At the top of Ed’s 25-foot, 23-ton telescope, there’s a wire crosshair in a hole; depending on the season, the North Star is visible in one of its four quadrants. Coral Castle, says Mohan, references the stars everywhere: The obelisk matches the constellation of Taurus; a triangular, gabled-roof shape on the north wall is Libra; the west wall, T-shaped and stocky, is Virgo.

Then, there is “repentance corner,” replete with holes for a child or Ed’s wife to place their heads — tour guides say Ed would lock their heads into the holes if they misbehaved. It’s a disturbing, abusive, low-key torture device, and the guides seem to get a kick out of it. (“Shows you what kind of husband he was!” one chuckled, last time I was there.)

But heck no, says Mohan. That’s no medieval stockade — it’s Castor and Pollux, the Twins of Gemini.

 
 
 
 
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Imagine: Two men land on the moon in spacesuits shiny as jewels. Their oxygen tanks are sun-orange, and the moon is neither gray nor cratered but dotted with lush, tropical flora and coral towers shaped like the moon itself. The men peer over them, spying the way men do, having discovered what they didn’t know they were looking for: a bevy of topless women and men, fit and inexplicably tanned. The women lounge on coral chaises and thrones and rocking chairs, they communicate with each other stoically and telepathically. Clothing isn’t necessary on the moon; their bodies are sexualized only because the astronauts like breasts.

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Doris Wishman’s 1961 film, Nude on the Moon, was shot at Coral Castle, which is why I watched it, enamored with the idea of the moon as a monument where rocks are shaped like stars and stars are given reverence. Maybe this is a gimmick to everyone else, and exciting only to people like McClure, Mohan, and me, or to Otto Von Schirach, the Miami musician who staged his short film, Pineal Warriors, there, with the late rapper Blowfly: Floridians, or people who are used to distorted realities.

 
 

Ed passed away on December 7, 1951, at Jackson Memorial Hospital in Miami, where he’d checked himself in the previous month. Hospital reports say he had pyelonephritis, a kidney infection — if he ever had tuberculosis, it did not kill him, at least not directly. Coral Castle was thrust into popular culture two years later. Harry Leedskalnin, grandson of Ed’s brother Otto, was living in the U.S. with his wife Mary and had no money to run Rock Gate. In 1953, he signed the property over to Julius Levin, a Chicago jeweler who’d retired in Miami. Levin knew nothing about the attraction, only that the property was available and good for the reasons property was good in those days. But he fell in love with Rock Gate, restoring, re-opening, and renaming it Coral Castle, banking on Florida’s budding tourist industry and the love story behind the place.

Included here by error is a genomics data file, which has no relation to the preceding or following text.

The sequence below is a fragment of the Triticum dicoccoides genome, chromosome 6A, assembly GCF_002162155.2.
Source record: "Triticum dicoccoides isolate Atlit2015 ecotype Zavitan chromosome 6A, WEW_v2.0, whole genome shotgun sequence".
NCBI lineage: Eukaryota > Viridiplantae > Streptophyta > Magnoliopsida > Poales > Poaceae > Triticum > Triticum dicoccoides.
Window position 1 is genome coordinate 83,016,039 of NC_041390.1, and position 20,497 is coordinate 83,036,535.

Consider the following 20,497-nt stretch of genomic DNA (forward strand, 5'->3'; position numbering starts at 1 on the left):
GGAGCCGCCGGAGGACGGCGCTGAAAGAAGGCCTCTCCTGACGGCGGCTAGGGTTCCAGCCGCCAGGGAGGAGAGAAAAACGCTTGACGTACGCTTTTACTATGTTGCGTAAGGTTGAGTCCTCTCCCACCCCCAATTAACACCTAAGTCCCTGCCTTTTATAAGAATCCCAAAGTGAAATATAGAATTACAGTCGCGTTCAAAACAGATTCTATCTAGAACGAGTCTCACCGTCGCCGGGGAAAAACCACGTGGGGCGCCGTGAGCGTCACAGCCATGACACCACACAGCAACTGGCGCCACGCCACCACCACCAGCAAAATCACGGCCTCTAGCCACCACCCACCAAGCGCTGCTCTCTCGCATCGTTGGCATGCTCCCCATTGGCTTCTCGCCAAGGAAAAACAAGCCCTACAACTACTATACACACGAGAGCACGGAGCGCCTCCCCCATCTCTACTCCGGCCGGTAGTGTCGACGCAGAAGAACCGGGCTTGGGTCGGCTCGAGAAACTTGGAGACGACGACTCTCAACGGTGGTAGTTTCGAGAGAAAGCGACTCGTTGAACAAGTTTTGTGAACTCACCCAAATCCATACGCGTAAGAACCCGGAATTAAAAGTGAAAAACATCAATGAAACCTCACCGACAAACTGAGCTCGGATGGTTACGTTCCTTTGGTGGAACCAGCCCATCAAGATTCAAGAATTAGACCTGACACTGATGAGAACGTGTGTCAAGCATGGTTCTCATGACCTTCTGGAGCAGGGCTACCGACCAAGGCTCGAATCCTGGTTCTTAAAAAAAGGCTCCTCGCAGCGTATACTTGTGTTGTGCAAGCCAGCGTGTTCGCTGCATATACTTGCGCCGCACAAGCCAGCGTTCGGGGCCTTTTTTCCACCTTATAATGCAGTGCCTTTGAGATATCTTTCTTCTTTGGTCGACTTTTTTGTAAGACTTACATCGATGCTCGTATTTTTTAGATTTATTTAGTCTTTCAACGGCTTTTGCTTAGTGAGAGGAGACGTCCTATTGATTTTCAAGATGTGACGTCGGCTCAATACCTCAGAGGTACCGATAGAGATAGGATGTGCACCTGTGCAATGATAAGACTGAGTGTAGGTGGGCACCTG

“Love Turned to Stone,” as it turns out, was the catchphrase of his marketing campaign.

I emailed McClure to ask him about his fascination with Ed.

“I love stories and mysteries,” he told me. “I believe there’s more to the story and to the castle than meets the eye. I think Ed got on that bus, rode to Miami, checked himself into Jackson Memorial Hospital, and died with his secret. I have no idea what that secret was or is. And no one else does either — legitimately.”

I tread cautiously: Aliens?

“I am open to the possibility Ed tapped into ‘outside help.’ There’s a part in our book about Ed’s references to the Egyptians … and consider the elements of the 5,000-pound door — hung and centered perfectly, pivoting on a piece of foreign/alien rock? How did one guy do this? How did he obtain that rock?”

There’s an ongoing assumption in the spiritualist or pseudo-science community that ancient Egyptians were working with aliens; but there is a rock at Coral Castle still claimed to be of unknown origin, and the feats there are, by any measure, a marvel, because no one is sure of them. To be part of Miami’s mythos is to be forever unsolvable. In any particular light, Coral Castle looks beautiful, uncanny, gimmicky. A megalithic monument to love or aliens or limestone or boredom, nestled like its own stones between the magical narratives of something in the water and something out there, between legend and Florida’s equally strange historical reality.

Nothing about this place feels entirely real.